The agile family of software development methodologies is now pretty firmly established. Developers have always been some of the most firm supporters of these approaches. And as developers, we like to focus on the good practices that produce better software: testing, story driven development, continuous integration, etc.
And these are all wonderful things. But, from the inside I think we forget the single best thing about agile software development:
Agile means your customers no longer want to throttle you.
Don’t forget this: it keeps everything in perspective.
My first real software development job out of Uni was at a small technology company. We had a core product, an expert system runtime, that the company was built around. We were organised into two major divisions: Products, who worked on the core technology; and Solutions, a traditional consulting division who delivered projects (usually) based around the core technology. Products would have been about 20% of the company’s employees. The rest, admin staff and Solutions.
I worked in Products. I like to think we did good work: during the four years I was there the product became much faster, finally ran on more than one OS, supported multiple platforms and countless other features were all delivered. Delivered on a three month release cycle. We had a roadmap of releases covering the next year and a half or so, with features allocated to each release. And every three months there’d be a new, mildly tested, release that had some of the planned features, some last minute features and a bunch of bug fixes and improvements for features from the last couple of releases.
At this point I would like to remind the uproariously laughing peanut gallery that this was my first job out of Uni and I knew no better. Clearly, neither did any of the managers.
I can still remember the moment of revelation when I discovered that all of Solutions hated us. Hated the Products staff, hated the product. One wag had joked that the company was divided into Solutions and Problems. How could this be? Our technology was great! Really! It was genuinely the best of its kind in the world. Why did they hate us so much? How could they hate us so much?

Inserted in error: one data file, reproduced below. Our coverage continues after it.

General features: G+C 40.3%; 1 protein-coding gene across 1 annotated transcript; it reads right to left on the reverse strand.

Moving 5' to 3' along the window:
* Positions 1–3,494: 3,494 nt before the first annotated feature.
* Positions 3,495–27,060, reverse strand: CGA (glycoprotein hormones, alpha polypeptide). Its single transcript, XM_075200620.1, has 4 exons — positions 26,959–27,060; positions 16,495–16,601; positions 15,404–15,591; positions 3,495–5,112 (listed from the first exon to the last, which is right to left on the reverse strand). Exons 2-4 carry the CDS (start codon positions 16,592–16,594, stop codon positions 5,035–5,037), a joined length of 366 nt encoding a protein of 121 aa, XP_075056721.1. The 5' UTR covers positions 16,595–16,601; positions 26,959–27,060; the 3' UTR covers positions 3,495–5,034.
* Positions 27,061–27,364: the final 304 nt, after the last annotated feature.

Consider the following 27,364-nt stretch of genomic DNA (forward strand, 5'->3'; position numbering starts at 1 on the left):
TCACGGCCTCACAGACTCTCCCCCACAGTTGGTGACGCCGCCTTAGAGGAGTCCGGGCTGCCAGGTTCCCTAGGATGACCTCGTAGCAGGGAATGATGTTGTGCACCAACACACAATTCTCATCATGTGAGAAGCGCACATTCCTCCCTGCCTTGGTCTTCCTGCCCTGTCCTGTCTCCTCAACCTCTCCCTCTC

It’s obvious now: Solutions were trying to win new business and then deliver projects on time and budget. Invariably they’d find bugs in the product, or new features they needed. And our response? “It’s too late for this release; we’ll try to include it in the next one.” In four months time.
Now on an agile team what would I say? “OK, we’ll include that bug fix in the next iteration. You’ll have it Friday week.” That’s a bit glib of course. In reality there will have to be a discussion about what is going to get pushed out of the next iteration, and estimation of how long the new work will take. But when your answer can honestly be in terms of tested, working software and a couple of weeks delay, everyone is happy. And in particular your clients are not going to be frustrated and furious.
On only a couple of occasions since have I had to be the client to a waterfall team. And every time I’ve ended up wanting to throttle them: “How can it take as long to plan the work as it’s going to take to do, ferchrissakes?” And every time I have to remind myself that they’re not trying to be difficult — they genuinely want to help — it really is just this hard to turn the boat.